The Pointer Sisters version:
Yo ho, yo ho, a pirate’s life for me. Yo ho, yo YO, a pirate’s life for me. We pillage plunder, we rifle and loot. We kidnap and ravage and don’t give a hoot.
The same pattern follows through the rest of the song.
If I ever noticed this at the time, I forgot that I noticed. But I think that I didn’t. At that time, we did not have access to full versions of these soundtracks. I remember being quite happy at discovering one could pull of some audio files from the Walt Disney World Explorer CD-ROM and get some instrumental background snippets that had never been released publicly before.
So, while the R word never appeared in the original song, a Disney remake of the song did alter the lyrics to remove lines about drinking.
The more you know…
Stand up me hearties, yo ho?
And further proving you can’t really trust what a search engine chooses for you as the best possible answer, look at what Google brings up for the lyrics:
There must be some Disney Kids album that has a censored version of the song on it… I guess.
Update: Jonas Brothers, Disney Mania 4. https://youtu.be/ywUujyCsNZE
Sometimes it’s the little things that make a visit special. For today’s “Cast Member Kudos” article, I wanted to thank Brad from Pennsylvania. We met him while enjoying drinks and snacks at the BaseLine Tap House at Disney’s Hollowood Studios.
The Tap House is relatively new. I did not recognize it as the former location of Costume Shop…
…or Ellen’s Buy the Book…
…or Disney’s Buy the Book…
…or even Writer’s Stop:
In fact, I probably still wouldn’t know this if it weren’t for Werner of yesterland.com clueing me in last year.
But I digress…
This spot is hot and trendy on with folks on Twitter, so I wanted to check it out. Since it was new to me, I would probably have popped in anyway to see what it was.
During my most recent visit, we stopped by just as it was opening at 10 a.m. (“What’s a guy gotta do to get a drink around here?” Wait until 10 a.m., apparently.) I am not a huge beer fan, so I tend to just try things that are special (local craft brews, or beers made exclusively for a theme park). This visit, I inquired about the shelves of liquor that were on display. It seems they can make all kinds of drinks beyond what is on the menu.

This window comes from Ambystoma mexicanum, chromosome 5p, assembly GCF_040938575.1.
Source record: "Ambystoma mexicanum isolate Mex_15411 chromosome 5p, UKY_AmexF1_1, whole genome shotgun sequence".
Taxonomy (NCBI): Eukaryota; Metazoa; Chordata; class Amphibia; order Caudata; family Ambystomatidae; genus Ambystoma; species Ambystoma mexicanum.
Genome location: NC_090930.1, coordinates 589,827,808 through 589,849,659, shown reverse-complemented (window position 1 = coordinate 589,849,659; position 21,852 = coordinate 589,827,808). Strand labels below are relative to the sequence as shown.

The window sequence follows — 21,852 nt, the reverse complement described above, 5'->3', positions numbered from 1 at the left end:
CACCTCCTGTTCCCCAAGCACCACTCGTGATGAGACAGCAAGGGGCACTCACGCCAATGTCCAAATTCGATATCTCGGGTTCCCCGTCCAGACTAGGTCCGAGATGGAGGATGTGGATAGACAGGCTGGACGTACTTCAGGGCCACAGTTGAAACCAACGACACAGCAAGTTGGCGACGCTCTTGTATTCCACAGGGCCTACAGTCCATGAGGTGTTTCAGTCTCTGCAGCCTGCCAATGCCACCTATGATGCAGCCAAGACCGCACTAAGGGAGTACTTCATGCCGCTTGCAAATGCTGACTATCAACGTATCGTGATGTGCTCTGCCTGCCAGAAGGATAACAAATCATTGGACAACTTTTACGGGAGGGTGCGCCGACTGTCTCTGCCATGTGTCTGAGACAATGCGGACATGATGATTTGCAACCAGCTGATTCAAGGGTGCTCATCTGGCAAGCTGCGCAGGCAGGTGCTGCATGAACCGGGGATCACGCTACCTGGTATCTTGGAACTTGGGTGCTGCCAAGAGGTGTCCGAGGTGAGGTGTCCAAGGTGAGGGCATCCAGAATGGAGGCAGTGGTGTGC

I had a Long Island Iced Tea, and noticed the number of liquor shots that went into it made it a much better cash-to-booze value than probably anything else I had in the park during my visit 😉 I forget what the second drink was, but perhaps a California Sunset or the Ace Space Bloody Orange Hard Cider.
As we sat outside enjoying the crowd-less patio, I asked the cast member who was near us about their costumes. I was curious about what components might be their’s, personally, versus supplied by Disney. (Many company dress codes might say “black slacks, black shoes” and only provide a Polo shirt or apron or whatever.)
We ended up having a delightful chat with Brad from Pennsylvania and learned more about how much attention to detail Disney puts in to even the shoes their employees wear to work. Everything seems to have a reason.
I won’t try to bore you with a recount of my Q&A session asking about footwear, but suffice it to say, we found Brad to be a great example of the type of cast we expect from a Disney visit. (And, hey, he’s even been to Kennywood in West Mifflin, PA!)
Thanks, Brad, for taking a few moments to spend some quality time with a few random tourists from Iowa.
It was a cold and rainy day. By 10 o’clock, we’d already made the loop around the park and seen much of what we wanted to see, thanks to the lines being non-existent. We found ourselves back at Port of Entry near the park entrance just in time for the Backwater Bar to open for the day.
Although I’d walked past it many times, this was my first time inside. It was small, cozy and, most importantly, dry and warm.